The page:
From Side Hustle to Sweet Success
Martha Rossini Olson hung up the phone and wasn’t sure whether to laugh or cry. She had applied to be a vendor at the Minnesota State Fair for years, and her application for a frozen yogurt stand was always denied. She and her husband, Gary, and best friend Neil O’Leary—owners of a frozen yogurt shop in Minneapolis—had finally been invited to participate in the 1977 fair. But there was a hitch. They’d been approved as a chocolate chip cookie vendor, and the cookie crumbles they offered as a topping in their yogurt shop were ready-made. They didn’t have their own cookie recipe, let alone the equipment to make and bake them in bulk.
Entrepreneurs at heart, the Olsons said yes to the opportunity and then hit the ground running. They had less than two weeks to come up with a plan and set it into motion. Gary and Neil worked together to build a mobile cookie stand and scouted out baking equipment for rent. Meanwhile, Martha began testing cookie recipes in her kitchen at home. They settled on a name: Sweet Martha’s Cookie Jar.
They were as ready as could be when the fair began in late August. The team worked tirelessly for 12 days, baking and selling cookies. They recruited friends and family members to help out—a cookie community of sorts. Their hard work paid off. Fairgoers loved the gooey treats served fresh from the oven in paper cones, and the State Fair invited them back again the next year.
The day after the fair, Martha returned to her job as an elementary school art teacher and Gary and Neil returned to the frozen yogurt shop. The team decided to continue partnering in the venture and agreed to put all of the profits into improving their seasonal business. “The great thing about having a side business that operates for just a few weeks out of the year is that you have 11 months to think about how it could be improved,” Martha said.
The Sweet Martha’s crew has been committed to continual improvement since their first fair. Over the years they’ve had other partners and thousands of employees. In addition to delivering a simple, high-quality product, they’ve stayed true to a philosophy about business operations for more than two decades. They believe in rolling up their sleeves, working hard and treating others well. Martha says the key is working with like-minded people.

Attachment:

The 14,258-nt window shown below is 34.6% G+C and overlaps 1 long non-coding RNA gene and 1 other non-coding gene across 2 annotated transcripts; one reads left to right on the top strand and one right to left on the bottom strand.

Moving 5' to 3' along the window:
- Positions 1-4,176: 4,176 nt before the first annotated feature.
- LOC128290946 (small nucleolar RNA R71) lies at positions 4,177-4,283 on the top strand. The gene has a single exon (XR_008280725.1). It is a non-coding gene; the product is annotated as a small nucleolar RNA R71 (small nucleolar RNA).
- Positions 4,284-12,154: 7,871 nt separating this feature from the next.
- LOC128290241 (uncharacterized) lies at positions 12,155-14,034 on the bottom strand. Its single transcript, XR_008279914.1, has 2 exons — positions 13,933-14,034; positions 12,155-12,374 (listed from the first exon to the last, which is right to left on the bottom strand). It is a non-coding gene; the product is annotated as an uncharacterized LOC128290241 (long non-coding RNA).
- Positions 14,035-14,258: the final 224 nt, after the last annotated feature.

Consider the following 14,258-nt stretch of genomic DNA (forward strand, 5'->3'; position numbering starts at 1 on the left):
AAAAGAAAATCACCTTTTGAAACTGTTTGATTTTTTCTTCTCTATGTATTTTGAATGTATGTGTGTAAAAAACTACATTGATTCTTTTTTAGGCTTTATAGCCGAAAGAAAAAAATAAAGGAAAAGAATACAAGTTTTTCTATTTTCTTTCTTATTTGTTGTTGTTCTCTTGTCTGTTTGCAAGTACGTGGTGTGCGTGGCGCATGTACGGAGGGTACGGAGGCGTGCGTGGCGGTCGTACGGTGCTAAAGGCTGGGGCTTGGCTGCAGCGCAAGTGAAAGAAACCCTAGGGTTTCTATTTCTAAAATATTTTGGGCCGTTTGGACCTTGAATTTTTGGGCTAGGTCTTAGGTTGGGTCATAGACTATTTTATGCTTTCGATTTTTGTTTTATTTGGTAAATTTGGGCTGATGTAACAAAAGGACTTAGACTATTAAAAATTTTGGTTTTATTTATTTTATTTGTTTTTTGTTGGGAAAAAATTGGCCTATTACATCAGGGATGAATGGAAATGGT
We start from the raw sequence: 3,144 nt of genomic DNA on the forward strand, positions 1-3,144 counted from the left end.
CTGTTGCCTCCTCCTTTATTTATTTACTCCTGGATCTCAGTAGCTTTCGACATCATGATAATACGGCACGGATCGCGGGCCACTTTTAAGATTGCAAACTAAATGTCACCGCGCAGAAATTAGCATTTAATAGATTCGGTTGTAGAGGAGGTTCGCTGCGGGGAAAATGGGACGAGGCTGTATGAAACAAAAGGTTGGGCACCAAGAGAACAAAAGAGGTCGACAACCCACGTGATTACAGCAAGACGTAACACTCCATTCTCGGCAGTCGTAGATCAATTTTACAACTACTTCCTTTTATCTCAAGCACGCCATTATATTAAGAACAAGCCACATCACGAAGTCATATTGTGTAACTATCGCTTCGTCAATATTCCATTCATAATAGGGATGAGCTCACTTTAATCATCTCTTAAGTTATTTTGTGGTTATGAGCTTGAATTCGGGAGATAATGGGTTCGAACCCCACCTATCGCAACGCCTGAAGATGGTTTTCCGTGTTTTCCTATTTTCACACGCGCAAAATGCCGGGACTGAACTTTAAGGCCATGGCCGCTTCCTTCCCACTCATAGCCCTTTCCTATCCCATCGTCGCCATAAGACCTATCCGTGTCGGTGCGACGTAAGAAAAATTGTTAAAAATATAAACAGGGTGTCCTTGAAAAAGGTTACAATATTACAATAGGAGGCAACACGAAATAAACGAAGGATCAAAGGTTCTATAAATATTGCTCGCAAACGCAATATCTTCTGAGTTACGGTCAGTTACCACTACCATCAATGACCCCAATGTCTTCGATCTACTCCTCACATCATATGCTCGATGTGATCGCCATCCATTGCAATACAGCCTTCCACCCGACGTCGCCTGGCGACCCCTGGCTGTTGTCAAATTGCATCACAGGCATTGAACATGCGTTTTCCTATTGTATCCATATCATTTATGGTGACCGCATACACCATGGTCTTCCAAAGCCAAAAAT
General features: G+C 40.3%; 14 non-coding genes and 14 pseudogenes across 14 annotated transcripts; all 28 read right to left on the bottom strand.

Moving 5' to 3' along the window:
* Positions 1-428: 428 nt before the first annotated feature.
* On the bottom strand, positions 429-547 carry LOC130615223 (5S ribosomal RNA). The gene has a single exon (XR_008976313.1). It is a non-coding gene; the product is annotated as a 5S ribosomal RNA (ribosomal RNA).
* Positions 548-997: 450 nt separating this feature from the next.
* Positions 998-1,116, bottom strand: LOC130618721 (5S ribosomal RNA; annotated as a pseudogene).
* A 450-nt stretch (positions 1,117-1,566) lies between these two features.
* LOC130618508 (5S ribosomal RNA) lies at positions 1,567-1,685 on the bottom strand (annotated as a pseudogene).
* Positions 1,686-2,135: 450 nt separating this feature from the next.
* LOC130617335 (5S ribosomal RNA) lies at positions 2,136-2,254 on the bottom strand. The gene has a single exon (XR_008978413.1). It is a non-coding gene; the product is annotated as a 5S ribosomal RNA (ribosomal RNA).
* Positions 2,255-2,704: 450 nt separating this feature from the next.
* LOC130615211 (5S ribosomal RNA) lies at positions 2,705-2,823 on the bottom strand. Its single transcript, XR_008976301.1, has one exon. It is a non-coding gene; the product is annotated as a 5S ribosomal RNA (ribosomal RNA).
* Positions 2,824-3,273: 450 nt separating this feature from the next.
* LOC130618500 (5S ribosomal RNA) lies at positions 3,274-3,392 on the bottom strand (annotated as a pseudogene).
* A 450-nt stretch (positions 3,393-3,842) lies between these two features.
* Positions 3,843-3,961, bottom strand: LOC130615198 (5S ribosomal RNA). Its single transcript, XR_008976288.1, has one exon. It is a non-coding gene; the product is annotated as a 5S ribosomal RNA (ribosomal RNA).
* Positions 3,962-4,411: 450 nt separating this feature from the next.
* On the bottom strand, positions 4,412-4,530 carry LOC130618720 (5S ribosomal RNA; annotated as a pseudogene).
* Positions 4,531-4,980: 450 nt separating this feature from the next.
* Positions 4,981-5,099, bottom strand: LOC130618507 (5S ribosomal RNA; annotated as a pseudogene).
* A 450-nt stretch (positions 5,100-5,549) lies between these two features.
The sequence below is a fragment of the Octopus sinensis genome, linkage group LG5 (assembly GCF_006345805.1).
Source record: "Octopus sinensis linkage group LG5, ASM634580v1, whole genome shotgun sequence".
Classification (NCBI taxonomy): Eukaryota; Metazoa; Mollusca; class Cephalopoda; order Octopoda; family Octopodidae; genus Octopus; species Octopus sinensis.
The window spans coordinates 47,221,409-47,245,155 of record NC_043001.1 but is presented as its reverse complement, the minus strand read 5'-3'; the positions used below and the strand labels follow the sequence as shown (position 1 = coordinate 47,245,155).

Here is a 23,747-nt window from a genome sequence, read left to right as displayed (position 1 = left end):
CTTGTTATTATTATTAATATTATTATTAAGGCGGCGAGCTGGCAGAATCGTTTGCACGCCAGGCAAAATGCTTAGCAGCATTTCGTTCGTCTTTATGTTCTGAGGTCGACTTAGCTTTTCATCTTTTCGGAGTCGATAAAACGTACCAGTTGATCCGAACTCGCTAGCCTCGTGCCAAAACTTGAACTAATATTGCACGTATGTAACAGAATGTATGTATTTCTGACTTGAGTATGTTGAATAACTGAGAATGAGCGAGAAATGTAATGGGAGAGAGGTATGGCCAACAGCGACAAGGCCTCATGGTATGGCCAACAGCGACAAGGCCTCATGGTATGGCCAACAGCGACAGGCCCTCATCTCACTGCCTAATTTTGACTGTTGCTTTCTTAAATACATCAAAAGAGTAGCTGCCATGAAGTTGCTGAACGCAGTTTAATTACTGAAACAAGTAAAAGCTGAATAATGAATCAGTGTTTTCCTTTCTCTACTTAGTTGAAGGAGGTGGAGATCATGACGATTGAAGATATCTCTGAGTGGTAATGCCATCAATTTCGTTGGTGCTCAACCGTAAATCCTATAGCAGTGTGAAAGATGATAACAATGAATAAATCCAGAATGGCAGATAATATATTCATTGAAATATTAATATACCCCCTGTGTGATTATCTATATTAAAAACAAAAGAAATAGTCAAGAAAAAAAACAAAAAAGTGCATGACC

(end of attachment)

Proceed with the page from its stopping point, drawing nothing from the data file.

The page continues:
“There’s no other fair in the country like the Minnesota State Fair,” Martha said. And she’s right. It’s the second biggest fair in the United States. The 2018 Minnesota State Fair was the best attended in its 159-year history, with more than 2 million people passing through the turnstiles in under two weeks. But it goes beyond the crowds. Sweet Martha’s has participated in other fairs and events over the years and has never been given the same support and consideration—or love—that they continue to receive in their own backyard. As Minnesota’s most popular food attraction at the fair generating over $4 million in cookie sales this past summer, the partnership is a win-win for everyone.
Martha also acknowledges the importance of working with a community bank like BankCherokee and her business banker Julie Novak, Vice President of Commercial Loans, who understand the unique challenges of operating an ever-growing enterprise within the borders of the state fairgrounds. “We own our buildings, but we lease the land on a year-to-year basis,” Martha explained. “There are many operational considerations—deliveries, staff, security. Julie and BankCherokee have always been our partner in coming up with innovative ways to manage the uniqueness of our company.”
This holds true when it comes to business partnerships as well. Sweet Martha’s Cookie Jar has grown from one tiny stand in the ‘70s to three locations today. Martha acknowledges that none of it would have been possible without the support the business has received from the Minnesota State Fair and BankCherokee.
“We know how important the State Fair is to Minnesota’s thriving economy, and Sweet Martha’s Cookie Jar plays an integral role in that,” said Julie. “BankCherokee is proud to support the continued growth of the business.” This year, that growth included making the third Sweet Martha’s location a permanent structure in Machinery Hill on the fairgrounds and expanding Sweet Martha’s frozen cookie dough market to grocery stores nationwide.
As for the future of Sweet Martha’s Cookie Jar, Martha and the original partners’ succession plan is already in motion. The next generation of leaders—including the Olsons’ and O’Learys’ adult children and other family members—will step in and transition into key roles over the next few years. In the meantime, Martha, Gary and Neil and his wife Brenda continue to spend their end-of-summer days baking and selling cookies alongside their team. And they couldn’t be happier for the cookie community they’ve created. “There’s nothing more rewarding than building a brand people love with a core group of people who all share the same values.”